Brianne from Windsor, CanadaTo say that this song is simply about strippers, Mary Magdalene, or black girls, is to look too closely at specifics and ignore the deeper meaning. As Joe says, Maynard uses religious connotations quite often in his lyrics, so it's not odd to see a reference to Mary Magdalene. But look more closely at the mythology and legend surrounding Mary Magdalene - there isn't a whole lot to say that she was really a prostitute; there is actually a lot to say she wasn't. There are many people who believe that she was not only one of Jesus' closest friends, but also his lover. For a very basic example, look at The DaVinci Code. The interpretation in that book/movie is that Mary Magdalene represented the divine feminine in contrast with the divine masculine of Jesus himself. Therefore, metaphorically, Magdalena (one of many variations of the name) would seem to represent a very vivid example of femininity and the object of intense desire. The Black Madonna reference, when following this interpretation of the song, suggests that Maynard's references to religion are being used in a sort of tongue-in-cheek way. The Madonna - Jesus' mother Mary - is also seen as representative of the divine feminine, the mother goddess. In many belief systems, there is a lot of ambiguity between the mother-goddess and the love goddess. To me, 'black Madonna' simply means that this woman is not pious or 'good' in the typical Judeo-Christian way, but is still viewed as a goddess by the one who desires her. Therefore, the stripper interpretation is probably also very correct. In short, it seems to me that the narrator of the song has fallen madly in love with a stripper or a prostitute. For added back-up to this point, if you look up the various interpretations of 'earth' and all things earthly, they are often tied with femininity, fertility and sexuality. So yeah, maybe it is about getting a show by a stripper, but there's so much more to it than that.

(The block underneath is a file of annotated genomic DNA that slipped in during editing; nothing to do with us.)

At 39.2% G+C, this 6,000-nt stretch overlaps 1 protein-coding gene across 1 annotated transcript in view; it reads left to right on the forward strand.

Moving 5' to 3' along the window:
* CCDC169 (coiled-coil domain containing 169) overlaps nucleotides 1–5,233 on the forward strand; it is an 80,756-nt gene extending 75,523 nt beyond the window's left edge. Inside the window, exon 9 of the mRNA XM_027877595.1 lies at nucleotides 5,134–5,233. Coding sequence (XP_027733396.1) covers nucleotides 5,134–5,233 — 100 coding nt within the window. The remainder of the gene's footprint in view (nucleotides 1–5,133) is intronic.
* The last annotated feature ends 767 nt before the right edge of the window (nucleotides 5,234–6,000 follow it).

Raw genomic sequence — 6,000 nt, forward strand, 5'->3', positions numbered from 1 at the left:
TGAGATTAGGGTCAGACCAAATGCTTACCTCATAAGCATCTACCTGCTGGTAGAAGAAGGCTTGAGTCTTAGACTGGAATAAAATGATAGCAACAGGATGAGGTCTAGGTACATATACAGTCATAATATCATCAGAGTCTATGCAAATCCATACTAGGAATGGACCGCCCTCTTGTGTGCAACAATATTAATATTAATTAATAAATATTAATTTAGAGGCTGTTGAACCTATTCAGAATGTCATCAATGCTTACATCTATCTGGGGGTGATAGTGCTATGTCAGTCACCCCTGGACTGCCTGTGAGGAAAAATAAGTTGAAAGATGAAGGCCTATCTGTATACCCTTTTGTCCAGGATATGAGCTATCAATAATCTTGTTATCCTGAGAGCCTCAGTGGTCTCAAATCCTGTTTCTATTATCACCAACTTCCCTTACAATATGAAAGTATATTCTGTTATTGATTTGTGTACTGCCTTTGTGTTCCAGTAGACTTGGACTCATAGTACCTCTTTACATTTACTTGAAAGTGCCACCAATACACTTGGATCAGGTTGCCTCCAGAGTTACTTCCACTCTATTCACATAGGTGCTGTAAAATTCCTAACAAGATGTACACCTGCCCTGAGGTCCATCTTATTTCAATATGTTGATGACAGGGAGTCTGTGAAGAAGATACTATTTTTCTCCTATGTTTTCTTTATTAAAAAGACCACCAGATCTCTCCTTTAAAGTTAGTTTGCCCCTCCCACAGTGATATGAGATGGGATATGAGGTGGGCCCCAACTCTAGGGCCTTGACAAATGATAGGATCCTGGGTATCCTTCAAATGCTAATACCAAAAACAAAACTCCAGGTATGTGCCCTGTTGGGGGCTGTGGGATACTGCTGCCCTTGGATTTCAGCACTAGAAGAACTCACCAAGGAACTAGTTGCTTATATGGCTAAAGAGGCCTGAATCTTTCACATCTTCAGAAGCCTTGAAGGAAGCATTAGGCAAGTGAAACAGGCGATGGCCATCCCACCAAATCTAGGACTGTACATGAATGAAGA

Kassandria from Steubenville, Wathis is about mary magdalens temptation of jesus, its about how that was who he worshiped not his father but a woman. his goddess the true spirit of the song is about love a love tht you would give all for
Megna from Liberty, Msdon't you guys think he's talkin about a stripper named magdalena? one dollar at a time. and clearly she's a black girl (my black madonna)? im not sure, that's just what goes thru my mind when i hear this song.
Joe from Eldred, PaMagdalena, take off the 'A' and what pfoffesion was Mary Magdalen??? I'm sure I'm not the first to make this connection, and I'm not even sure if its neccesarily what MJK had in mind, but I think it is for several reasons... 1.Magdalena is far from a common name, and I doubt he'd just pull that out of a hat of odd names. 2.The song mentions words like "goddess" and "prayers" giving it a sort of religious, mythical flavor. 3.The rest of the album also seems to be themed towards the songs being about important figures in the past, fictional or real, with a few exceptions, but I think he had her in mind when he wrote this.
Just because Maynards not religious doesn't mean he doesn't use references to religious stories in his lyrics, he actually uses them quite a lot.
Amanda The Stampede from Cincinnati, OhJessica, it is. Listen to the song, clearly it's about that...
Jessica Marie from Palm Beach Gardens, FlI highly doubt that.